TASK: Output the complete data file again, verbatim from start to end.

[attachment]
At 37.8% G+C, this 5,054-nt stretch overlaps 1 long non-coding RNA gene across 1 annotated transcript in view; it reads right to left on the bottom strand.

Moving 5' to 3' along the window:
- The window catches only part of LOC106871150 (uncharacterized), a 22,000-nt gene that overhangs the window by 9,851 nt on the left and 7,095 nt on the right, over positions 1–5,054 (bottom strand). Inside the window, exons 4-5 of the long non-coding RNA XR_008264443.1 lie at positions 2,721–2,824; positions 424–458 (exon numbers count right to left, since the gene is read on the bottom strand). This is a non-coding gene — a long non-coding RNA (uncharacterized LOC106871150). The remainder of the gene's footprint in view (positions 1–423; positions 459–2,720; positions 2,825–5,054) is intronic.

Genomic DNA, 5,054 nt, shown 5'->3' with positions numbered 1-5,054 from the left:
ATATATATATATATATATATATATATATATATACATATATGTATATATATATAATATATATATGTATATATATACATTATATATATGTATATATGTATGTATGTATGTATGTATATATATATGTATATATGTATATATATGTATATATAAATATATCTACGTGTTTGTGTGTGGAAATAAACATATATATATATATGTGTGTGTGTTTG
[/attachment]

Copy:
At 37.8% G+C, this 5,054-nt stretch overlaps 1 long non-coding RNA gene across 1 annotated transcript in view; it reads right to left on the bottom strand.

Moving 5' to 3' along the window:
- The window catches only part of LOC106871150 (uncharacterized), a 22,000-nt gene that overhangs the window by 9,851 nt on the left and 7,095 nt on the right, over positions 1–5,054 (bottom strand). Inside the window, exons 4-5 of the long non-coding RNA XR_008264443.1 lie at positions 2,721–2,824; positions 424–458 (exon numbers count right to left, since the gene is read on the bottom strand). This is a non-coding gene — a long non-coding RNA (uncharacterized LOC106871150). The remainder of the gene's footprint in view (positions 1–423; positions 459–2,720; positions 2,825–5,054) is intronic.

Genomic DNA, 5,054 nt, shown 5'->3' with positions numbered 1-5,054 from the left:
ATATATATATATATATATATATATATATATATACATATATGTATATATATATAATATATATATGTATATATATACATTATATATATGTATATATGTATGTATGTATGTATGTATATATATATGTATATATGTATATATATGTATATATAAATATATCTACGTGTTTGTGTGTGGAAATAAACATATATATATATATGTGTGTGTGTTTG